Book Review: One Hundred Saturdays
One of the terrible ironies of history is that those who do not remember the past, especially in its most horrific manifestations, are condemned to repeat it, as George Santayana, the Spanish-born American philosopher wrote in 1905, decades before the Holocaust. A scary prophecy. Now, 77 years after the liberation of Auschwitz on January 27, 1945, a growing number of people of all ages, Americans and worldwide, deny the Holocaust or don’t know or care to know much about it.
One Hundred Saturdays, a collection of edited interviews the author Michael Frank did with Stella Levi, is in part a history lesson that goes back thousands of years, as well as a dark narrative of the mid-20th century.
In 2015, Frank by chance met the then 92-year-old Auschwitz survivor Stella Levi at NYU’s Casa Italiana. He was late, coming from a French class, and Stella, elegant and audacious, piqued his interest when she asked if he wanted to know how French saved her life. It was clear that here was someone who did and did not want to tell her story. As Frank recounts, she said “I don’t want to be a storyteller of the Shoah, atrophied and with my ideas fixed and unevolving . . . I don’t want to see myself as a victim.” How was this ambivalence possible? What DID she want?
Over the course of several years, always on a Saturday, Frank patiently and compassionately teased out of the still feisty Stella — now 100 years old — most of her story. She was a Sephardic Jew from the Mediterranean island of Rhodes, and an Italian citizen. Coming to terms with what happened to her and her village meant, he learned, never coming to terms with what happened, but moving on, though with disturbing, unanswered questions about how it could have happened at all.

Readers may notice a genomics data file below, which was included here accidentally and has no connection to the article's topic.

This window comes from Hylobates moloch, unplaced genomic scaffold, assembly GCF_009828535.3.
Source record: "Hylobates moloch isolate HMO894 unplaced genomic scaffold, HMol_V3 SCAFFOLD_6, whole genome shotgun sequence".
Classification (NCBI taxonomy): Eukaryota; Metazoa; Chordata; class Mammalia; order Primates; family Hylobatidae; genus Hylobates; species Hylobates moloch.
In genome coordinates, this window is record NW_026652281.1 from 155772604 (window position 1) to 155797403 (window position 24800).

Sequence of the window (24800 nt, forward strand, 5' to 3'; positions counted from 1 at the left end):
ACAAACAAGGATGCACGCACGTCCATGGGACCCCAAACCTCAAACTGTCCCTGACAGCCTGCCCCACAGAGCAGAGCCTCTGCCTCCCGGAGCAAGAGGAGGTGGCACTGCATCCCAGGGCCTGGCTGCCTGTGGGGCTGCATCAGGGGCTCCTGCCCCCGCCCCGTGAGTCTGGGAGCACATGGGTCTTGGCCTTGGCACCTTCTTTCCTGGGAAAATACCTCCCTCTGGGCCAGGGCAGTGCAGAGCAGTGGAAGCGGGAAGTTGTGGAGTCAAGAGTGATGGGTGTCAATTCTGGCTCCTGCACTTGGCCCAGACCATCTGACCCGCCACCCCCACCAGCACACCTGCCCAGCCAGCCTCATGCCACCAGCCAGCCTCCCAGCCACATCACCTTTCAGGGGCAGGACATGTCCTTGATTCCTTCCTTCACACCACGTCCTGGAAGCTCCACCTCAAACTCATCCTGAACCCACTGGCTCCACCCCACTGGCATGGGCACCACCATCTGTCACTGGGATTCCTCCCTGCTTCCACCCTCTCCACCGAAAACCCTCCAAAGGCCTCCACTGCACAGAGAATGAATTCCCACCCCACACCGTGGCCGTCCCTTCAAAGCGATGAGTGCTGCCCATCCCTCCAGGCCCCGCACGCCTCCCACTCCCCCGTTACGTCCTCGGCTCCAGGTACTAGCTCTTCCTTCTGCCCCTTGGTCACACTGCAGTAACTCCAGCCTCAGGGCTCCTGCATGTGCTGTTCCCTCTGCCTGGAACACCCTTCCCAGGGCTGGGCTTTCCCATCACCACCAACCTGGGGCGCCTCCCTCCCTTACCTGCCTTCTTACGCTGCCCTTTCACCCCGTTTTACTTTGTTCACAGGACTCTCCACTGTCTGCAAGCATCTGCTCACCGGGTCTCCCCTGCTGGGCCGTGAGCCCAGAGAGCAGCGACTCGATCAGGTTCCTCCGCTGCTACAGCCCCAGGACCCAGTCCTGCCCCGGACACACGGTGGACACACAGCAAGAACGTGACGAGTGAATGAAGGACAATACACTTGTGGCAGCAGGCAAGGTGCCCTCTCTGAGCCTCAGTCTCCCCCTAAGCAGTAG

Of the total 100 Saturdays they spent in her apartment, they had to stop at times, their connection quietly subliminal. Two strangers, who just started talking and knew when to elaborate, pause or not pursue. That Frank’s book also bears the artwork of The New York Times and New Yorker book illustrator Maira Kalman gives the memoir a rural, folk-art like-quality that adds to its appeal. Stella’s was not the story of an urban or urbane culture set to rout by inflamed ideologues, but the insidious imposition of racial laws by the Nazi-allied Fascist government of Benito Mussolini, and the surprising betrayal by friends and supporters near the 10-12 square block Juderia, the section of the city where the Jewish population lived.
Who knew that Jews had lived comfortably, happily on Rhodes for centuries and had become an integral part of the Turkish, Spanish, Greek, and Italian culture of the island.
Stella recalls her childhood with sensual warmth and joy. But, on Sunday, July 23, 1944, 1650 people, mostly old, ill, and female were transported to death camps even though it was apparent by then, that Germany had lost the war. Stella was 22. Her concentration camp number was A24409.
The camp was liberated by the Russians 15 months later, but it takes Stella a long time to go back to see her old neighborhood, to think about the wonderful life there, her family, the music, the stories, the scents, the food, her thwarted hopes to go to Paris and become her own artistic person. Some people refused to go back, ever.
She was lucky. She got to America through a relative. And she got around with spunk, and charm but not forgetfulness. She was, for a while, part of a late-night poker game with Wood Allen and others. A woman who separated all the savvy men from their money, she tells Frank. And she once lived briefly in the Hamptons, where a grumpy neighbor was artist William de Kooning. Now, thanks to One Hundred Saturdays, here is an unusual, necessary voice, that must be heard.